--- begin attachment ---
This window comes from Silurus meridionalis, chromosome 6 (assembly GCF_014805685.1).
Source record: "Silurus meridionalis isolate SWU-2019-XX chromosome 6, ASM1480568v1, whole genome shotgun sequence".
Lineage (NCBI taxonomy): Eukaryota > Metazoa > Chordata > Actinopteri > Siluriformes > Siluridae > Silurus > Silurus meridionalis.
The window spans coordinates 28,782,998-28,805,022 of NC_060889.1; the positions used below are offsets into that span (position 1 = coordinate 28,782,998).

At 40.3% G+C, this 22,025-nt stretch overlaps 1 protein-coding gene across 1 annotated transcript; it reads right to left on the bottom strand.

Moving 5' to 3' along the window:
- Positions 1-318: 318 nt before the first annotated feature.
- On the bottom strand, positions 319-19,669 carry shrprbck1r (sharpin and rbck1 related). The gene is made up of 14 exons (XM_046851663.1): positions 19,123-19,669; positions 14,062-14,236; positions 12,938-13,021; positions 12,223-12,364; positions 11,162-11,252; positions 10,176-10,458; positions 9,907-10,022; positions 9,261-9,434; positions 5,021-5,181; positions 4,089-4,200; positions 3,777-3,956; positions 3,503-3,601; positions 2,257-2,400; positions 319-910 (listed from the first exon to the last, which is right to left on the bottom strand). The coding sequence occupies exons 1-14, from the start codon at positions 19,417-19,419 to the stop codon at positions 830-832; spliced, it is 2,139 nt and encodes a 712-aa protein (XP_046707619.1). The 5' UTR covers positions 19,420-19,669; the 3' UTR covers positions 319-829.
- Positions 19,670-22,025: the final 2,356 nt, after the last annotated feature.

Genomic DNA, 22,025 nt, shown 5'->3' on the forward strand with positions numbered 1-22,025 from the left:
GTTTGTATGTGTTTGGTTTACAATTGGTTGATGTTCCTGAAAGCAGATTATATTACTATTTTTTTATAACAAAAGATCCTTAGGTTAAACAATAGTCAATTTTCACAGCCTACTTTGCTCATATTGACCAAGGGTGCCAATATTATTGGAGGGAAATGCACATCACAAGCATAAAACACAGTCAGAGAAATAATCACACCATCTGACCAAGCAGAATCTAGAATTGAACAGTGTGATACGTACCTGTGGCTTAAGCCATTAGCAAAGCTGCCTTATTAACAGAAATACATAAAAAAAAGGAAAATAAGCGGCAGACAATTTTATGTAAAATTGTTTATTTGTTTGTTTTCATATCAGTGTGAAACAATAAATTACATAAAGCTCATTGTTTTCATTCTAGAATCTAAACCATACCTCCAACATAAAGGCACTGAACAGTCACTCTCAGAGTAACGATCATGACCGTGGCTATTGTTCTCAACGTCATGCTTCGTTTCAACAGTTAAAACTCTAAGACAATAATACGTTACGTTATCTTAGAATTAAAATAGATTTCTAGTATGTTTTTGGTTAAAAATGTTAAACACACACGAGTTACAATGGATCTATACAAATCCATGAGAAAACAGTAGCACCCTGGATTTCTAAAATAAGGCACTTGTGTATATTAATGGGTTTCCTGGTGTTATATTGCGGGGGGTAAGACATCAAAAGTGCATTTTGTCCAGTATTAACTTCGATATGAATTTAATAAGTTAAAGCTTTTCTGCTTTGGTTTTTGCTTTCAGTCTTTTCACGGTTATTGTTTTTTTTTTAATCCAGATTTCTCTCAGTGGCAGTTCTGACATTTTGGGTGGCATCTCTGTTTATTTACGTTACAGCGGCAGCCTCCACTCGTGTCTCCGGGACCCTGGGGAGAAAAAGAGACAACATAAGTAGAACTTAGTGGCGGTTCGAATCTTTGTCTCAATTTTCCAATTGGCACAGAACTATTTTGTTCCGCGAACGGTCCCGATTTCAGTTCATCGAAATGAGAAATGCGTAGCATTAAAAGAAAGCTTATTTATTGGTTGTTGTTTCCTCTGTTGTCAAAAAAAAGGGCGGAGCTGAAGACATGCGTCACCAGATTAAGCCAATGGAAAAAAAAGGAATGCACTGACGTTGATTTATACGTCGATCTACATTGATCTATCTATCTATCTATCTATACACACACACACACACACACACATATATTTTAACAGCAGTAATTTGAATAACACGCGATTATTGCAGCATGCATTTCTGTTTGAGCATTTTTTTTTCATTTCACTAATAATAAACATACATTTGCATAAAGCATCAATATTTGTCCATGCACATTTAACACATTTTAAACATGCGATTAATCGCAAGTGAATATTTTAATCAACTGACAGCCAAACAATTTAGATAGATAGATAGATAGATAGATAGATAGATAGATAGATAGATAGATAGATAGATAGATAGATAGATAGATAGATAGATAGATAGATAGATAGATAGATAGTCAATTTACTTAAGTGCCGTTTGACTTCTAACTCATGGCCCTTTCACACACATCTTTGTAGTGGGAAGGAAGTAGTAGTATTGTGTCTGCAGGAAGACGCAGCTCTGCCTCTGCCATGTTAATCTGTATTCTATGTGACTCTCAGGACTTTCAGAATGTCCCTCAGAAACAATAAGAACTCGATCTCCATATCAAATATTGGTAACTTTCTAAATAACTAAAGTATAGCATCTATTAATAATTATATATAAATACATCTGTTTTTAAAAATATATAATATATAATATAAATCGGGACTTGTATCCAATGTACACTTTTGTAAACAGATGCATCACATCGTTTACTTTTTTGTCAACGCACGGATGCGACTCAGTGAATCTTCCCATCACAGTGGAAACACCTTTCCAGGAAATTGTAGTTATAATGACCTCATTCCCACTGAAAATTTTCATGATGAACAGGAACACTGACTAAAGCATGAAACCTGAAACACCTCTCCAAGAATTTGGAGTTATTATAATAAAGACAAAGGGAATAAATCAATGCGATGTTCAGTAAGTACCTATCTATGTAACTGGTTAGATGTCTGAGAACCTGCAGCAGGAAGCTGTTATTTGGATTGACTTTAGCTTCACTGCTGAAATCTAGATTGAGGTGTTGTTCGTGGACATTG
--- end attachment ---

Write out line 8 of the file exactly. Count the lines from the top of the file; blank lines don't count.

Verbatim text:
- On the bottom strand, positions 319-19,669 carry shrprbck1r (sharpin and rbck1 related). The gene is made up of 14 exons (XM_046851663.1): positions 19,123-19,669; positions 14,062-14,236; positions 12,938-13,021; positions 12,223-12,364; positions 11,162-11,252; positions 10,176-10,458; positions 9,907-10,022; positions 9,261-9,434; positions 5,021-5,181; positions 4,089-4,200; positions 3,777-3,956; positions 3,503-3,601; positions 2,257-2,400; positions 319-910 (listed from the first exon to the last, which is right to left on the bottom strand). The coding sequence occupies exons 1-14, from the start codon at positions 19,417-19,419 to the stop codon at positions 830-832; spliced, it is 2,139 nt and encodes a 712-aa protein (XP_046707619.1). The 5' UTR covers positions 19,420-19,669; the 3' UTR covers positions 319-829.